I’m good at teaching, a gift I’ve confidently used for more than half my life. I’ve taught third grade, sixth grade, special education, preschool, homeschool, private school, music lessons… I can teach.
But playing teacher and being an actual student aren’t necessarily so familiar as merely different sides of a coin. I hadn’t taken a test without an answer key in twenty years, and the prospect of doing such a thing all over again seemed a bit overwhelming. Yet, there I was, sitting cross legged on the back row of a modern classroom, attempting to focus for stretches of time on just one subject.
Real Estate. Realtor. The act of helping others buy property, buy houses, businesses, large investments, buy homes. That’s the subject of the tests I willingly took.
And after class, and when my world seemed exhausting and when I needed to breath easily, I went to my own home. Home to my kids. Home to my dog.
Home to my particular spot on my particular couch. I just. went. Home.
An old fireplace with an intricately carved mantle surrounding old, faded, sooted brick. Antique apple crates stacked in such a pattern as to create the perfect desk base. My child’s portrait hanging on the foyer wall. A viola propped at attention. Books stacked carelessly, piled high about every room.
The dog, blonde and small, curled in his favorite chair, snoring quietly. Soft, worn rugs scattered about the house. An extra large bed, wrapped in flannel and down, warm lamps illuminating pale corners. Sudsy soap in the kitchen sink, last night’s dishes haphazardly soaking, the hum and slosh of the dishwasher running.
Children stomping through the hall, doors opening and closing loudly, hurried sounds of boys focused on the business of play. My mother’s ring resting in the pottery dish a child’s hand shaped years ago. Light streaming through the cool glass of a front window. Daylight indoors. Me, nestled beneath the coverlet, computer perched on a pillow, writing.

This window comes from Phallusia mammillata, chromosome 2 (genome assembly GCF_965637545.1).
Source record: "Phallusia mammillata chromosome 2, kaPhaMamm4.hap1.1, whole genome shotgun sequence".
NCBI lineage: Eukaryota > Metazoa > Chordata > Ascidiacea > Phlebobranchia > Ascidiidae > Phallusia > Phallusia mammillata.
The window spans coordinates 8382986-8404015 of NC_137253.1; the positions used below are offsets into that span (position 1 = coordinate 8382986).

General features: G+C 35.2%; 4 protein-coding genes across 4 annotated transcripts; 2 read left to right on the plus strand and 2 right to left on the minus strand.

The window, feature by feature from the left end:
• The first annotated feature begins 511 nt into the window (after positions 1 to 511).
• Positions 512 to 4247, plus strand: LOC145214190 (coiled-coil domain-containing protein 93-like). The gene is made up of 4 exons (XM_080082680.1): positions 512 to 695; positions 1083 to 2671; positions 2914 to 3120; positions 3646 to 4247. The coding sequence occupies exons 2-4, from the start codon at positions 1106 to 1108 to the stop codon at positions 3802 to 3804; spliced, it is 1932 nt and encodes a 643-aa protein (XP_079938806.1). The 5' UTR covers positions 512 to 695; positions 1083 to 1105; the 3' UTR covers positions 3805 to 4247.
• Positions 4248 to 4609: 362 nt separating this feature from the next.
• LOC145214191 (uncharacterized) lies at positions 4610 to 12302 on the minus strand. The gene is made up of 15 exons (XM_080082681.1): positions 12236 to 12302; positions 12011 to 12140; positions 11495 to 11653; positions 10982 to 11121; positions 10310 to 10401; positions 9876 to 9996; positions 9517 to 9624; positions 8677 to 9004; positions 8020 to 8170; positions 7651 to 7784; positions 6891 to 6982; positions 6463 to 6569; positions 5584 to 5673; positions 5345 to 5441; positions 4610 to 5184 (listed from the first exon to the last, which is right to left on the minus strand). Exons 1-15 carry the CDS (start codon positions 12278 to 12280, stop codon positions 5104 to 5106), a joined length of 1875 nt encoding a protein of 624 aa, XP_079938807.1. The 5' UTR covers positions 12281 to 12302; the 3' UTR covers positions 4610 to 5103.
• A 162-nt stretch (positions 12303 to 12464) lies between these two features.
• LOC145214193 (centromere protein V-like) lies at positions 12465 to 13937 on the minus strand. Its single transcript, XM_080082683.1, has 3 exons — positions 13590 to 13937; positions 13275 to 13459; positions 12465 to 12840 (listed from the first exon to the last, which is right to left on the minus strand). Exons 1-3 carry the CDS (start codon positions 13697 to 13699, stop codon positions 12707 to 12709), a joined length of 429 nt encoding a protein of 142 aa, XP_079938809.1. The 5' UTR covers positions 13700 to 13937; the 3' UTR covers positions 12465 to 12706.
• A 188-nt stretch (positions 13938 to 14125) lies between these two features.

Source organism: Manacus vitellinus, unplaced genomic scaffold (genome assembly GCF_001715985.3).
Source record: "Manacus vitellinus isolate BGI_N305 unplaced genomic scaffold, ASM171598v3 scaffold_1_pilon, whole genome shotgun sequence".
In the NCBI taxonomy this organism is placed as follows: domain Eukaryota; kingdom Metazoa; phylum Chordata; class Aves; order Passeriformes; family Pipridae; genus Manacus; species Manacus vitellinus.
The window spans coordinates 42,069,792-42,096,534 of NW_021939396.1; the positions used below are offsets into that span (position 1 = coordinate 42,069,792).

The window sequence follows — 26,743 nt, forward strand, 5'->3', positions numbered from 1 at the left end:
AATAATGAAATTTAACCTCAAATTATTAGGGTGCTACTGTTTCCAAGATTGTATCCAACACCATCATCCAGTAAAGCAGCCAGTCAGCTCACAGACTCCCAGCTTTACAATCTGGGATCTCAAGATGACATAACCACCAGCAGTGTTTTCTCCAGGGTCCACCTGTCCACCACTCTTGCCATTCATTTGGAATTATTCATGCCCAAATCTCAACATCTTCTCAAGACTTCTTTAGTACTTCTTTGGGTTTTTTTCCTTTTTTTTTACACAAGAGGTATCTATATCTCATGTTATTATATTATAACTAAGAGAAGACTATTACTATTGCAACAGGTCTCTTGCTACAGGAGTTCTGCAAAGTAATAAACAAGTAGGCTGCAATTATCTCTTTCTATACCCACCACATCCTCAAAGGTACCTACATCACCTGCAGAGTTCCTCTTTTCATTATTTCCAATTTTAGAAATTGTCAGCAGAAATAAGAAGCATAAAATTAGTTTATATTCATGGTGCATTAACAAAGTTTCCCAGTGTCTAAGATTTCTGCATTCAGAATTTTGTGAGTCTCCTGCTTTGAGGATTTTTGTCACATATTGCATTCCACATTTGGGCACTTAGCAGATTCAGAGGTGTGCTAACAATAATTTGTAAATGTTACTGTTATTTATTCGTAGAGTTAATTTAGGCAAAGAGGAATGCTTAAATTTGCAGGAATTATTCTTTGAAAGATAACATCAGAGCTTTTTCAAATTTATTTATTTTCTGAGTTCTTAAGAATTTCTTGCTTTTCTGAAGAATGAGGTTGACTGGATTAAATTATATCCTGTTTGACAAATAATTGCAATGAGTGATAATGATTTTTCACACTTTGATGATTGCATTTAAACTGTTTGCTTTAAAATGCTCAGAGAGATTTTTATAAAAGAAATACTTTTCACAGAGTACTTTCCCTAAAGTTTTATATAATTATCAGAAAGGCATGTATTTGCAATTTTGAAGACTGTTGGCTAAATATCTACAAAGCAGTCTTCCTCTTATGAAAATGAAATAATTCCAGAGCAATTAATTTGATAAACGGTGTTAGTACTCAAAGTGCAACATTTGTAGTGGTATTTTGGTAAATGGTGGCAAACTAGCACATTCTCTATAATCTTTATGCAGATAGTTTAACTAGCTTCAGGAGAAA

After a weekend of classes, it was these familiarities that fed me. Nourished me for another week. Wrapped me warmly, welcoming and restful.
When I visit my childhood abode, or I breathe Tennessee air or drink coffee on my porch in York – When I set bare feet upon damp, warm soil or I attend a Sunday service at an Episcopal Church or I sit in the balcony at Allison Creek Presbyterian – I experience home.
Months have passed since real estate school. The license firmly hangs at Keller Williams in Fort Mill. Marching forward, real estate offers new, surprising, fun opportunities. And still, at the end of the day, that particular couch in that particular house on that particular street calls on me.
The little blonde dog waits, curled and snoring. And I, well, I go home.
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